The confusion around supplements

by Eoin Roe, Chiropractic

I wouldn’t be surprised if you are confused by which supplements you should be taking, as supplementation is a very complex subject. I am going to focus on B12 for this article. B12 is only available in our diet from animal products so those who are vegetarian and especially vegan will have to supplement with this nutrient.

B12 is an important water-soluble nutrient and is required in every cell in in the body. It is involved in normal nerve function, red blood cell production, as an important co-factor in fatty acid and amino acid metabolism and DNA synthesis. Meaning that if you are deficient in B12 it can lead to some widespread signs and symptoms such as: Pale skin; weakness, fatigue and light-headedness; loss of appetite; Nerve issues like tingling, numbness and muscle weakness; impaired Vision; hormone and mood imbalance; sleep disturbance; reduced immunity; cognitive impairment; balance problems.

There are four type of B12, two of which are active and two, which are inactive. If you supplement with either of the inactive forms of B12, the body will have to convert it first into an active forms before it can be of use.

The two active forms are adenosylcobalamin and methylcobalamin and the inactive forms are cyanocobalamin and hydroxocobalamin. The majority of supplements and medical infusions of B12 available on the market are in the inactive form of cyanocobalamin. Cyanocobalamin has received criticism of late because of the following factors:

1. Potential for toxicity as cyanide can be produced during cyano breakdown – which is of particular concern for those experiencing detoxification issues such as in smokers or patients with liver or renal damage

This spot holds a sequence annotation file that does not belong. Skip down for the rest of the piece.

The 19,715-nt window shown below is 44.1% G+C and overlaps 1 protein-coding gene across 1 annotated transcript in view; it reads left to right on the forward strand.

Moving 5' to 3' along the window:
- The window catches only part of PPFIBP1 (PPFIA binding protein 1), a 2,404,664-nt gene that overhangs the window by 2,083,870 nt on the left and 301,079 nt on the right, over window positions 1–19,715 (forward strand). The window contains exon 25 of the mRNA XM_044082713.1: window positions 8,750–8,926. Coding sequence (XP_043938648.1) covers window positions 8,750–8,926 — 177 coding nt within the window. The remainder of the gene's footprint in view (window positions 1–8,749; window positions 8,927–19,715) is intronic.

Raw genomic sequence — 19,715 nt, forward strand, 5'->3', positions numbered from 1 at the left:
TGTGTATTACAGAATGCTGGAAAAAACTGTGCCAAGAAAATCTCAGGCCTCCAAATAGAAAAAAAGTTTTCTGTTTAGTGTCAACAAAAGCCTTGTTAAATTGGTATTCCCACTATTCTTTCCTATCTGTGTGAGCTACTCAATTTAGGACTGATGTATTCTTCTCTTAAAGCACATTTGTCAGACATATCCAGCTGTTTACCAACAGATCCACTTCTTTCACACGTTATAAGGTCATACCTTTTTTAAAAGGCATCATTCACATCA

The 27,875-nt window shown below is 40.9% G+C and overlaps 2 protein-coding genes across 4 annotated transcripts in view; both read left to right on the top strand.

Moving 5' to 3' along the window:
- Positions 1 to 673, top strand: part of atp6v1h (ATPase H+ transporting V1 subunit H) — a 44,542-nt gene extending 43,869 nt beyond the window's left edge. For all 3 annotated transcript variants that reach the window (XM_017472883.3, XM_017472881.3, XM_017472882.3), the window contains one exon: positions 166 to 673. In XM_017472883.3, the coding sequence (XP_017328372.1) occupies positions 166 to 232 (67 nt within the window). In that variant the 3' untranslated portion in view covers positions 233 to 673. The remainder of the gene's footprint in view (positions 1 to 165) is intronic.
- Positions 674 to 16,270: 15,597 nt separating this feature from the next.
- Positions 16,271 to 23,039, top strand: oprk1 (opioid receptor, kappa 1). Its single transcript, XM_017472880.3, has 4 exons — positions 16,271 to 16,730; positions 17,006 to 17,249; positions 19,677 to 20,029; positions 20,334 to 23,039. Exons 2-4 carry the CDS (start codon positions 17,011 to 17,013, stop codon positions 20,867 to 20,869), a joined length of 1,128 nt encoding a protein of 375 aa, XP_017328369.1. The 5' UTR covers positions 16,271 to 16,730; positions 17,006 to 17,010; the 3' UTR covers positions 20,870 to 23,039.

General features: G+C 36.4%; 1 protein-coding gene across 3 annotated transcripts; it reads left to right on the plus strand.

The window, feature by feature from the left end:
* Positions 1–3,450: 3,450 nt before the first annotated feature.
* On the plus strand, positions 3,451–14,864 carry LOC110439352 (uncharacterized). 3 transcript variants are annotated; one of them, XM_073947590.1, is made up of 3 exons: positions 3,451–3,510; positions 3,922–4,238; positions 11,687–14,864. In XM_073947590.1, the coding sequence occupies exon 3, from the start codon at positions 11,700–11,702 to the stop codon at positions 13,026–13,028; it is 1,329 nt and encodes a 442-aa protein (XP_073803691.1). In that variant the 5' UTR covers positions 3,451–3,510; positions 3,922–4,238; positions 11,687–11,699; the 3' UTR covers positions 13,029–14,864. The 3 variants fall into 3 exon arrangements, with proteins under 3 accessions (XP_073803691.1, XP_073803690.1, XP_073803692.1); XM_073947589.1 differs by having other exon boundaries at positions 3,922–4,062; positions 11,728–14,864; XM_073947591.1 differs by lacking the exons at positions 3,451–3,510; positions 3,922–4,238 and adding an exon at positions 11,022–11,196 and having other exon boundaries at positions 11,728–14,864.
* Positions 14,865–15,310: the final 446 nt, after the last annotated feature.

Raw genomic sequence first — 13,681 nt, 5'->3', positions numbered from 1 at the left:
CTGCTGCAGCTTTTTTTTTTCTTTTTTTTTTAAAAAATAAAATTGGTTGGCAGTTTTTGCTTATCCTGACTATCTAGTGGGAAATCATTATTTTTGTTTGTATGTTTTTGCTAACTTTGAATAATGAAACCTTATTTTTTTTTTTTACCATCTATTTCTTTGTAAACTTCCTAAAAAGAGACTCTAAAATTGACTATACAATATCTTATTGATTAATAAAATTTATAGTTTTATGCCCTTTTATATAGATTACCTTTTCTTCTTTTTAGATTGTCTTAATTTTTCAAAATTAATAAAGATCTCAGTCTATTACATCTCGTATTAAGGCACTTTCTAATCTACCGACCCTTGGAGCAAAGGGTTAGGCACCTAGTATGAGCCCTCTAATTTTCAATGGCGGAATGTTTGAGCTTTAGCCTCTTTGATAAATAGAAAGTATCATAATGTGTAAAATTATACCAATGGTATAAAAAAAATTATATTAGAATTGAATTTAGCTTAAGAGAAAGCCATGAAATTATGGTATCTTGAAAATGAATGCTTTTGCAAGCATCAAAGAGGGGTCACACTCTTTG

2. Requires reduction across four metabolic steps before it can be used.

The conversion of cyanocobalamin to active B12 can be prevented by a number of genetic and metabolic abnormalities.

Hydroxocobalamin is also an inactive form but is one of the most predominant forms found in food. While it is also inactive, it does not contain a cyanide molecule and in fact aids the excretion of cyanide in the urine. Interestingly, hydroxocobalamin is commonly used as an antidote in cases of cyanide poisoning (Thompson & Marrs, 2012). 

High levels of nitric oxide can contribute to oxidative stress; hydroxocobalamin is able to inhibit nitric oxide above other cobalamin forms (Weinberg et al, 2009). However it is worth noting that during pregnancy nitric oxide aids the control of blood circulation to the foetus so for this reason supplementing with the active forms of B12 during pregnancy is better.

Methylcobalamin is an active form of B12 with a methyl group and is the only form able to cross the blood brain barrier without further metabolism (Okuda et al, 1973). This form is a good option of supplement for the majority of the population due to its distinct neuroprotective effects. It is also recommended for those with certain genetic polymorphisms, which make it hard for them to convert the inactive forms of nutritional B12 provided by our diet.

Adenosylcobalamin is the other active form of B12. It is used by the mitochondria in our cells and is an important cofactor involved in energy production. It is therefore a good option for those experiencing severe fatigue or with certain genetic polymorphisms reducing their ability to synthesise B12 from their food.

Obviously these complexities make picking a supplement off the shelf difficult. For most people taking a combination of the active methylcobalamin, adenesocobalamin will be of most benefit.

If you are having problems getting hold of the correct form of B12 give me a call. If you would like to learn more, I can be reached on 087 958 2362. 

I am no longer running clinics in Douglas and Kinsale and would like to thank all those who have supported me in those locations. I am available in Skibbereen on a Tuesday, Thursday and on Saturday’s by appointment only.

Thompson JP and Marrs TC (2012) ‘Hydroxocobalamin in cyanide poisoning’, Clin Toxicol, 50(10), pp 875-885

Weinberg JB et al (2009) ‘Inhibition of nitric oxide synthase by cobalamins and cobinamides’, Free Radic Biol Med, 46(12), pp 1626-1632

WCP Staff

WCP Staff Writer

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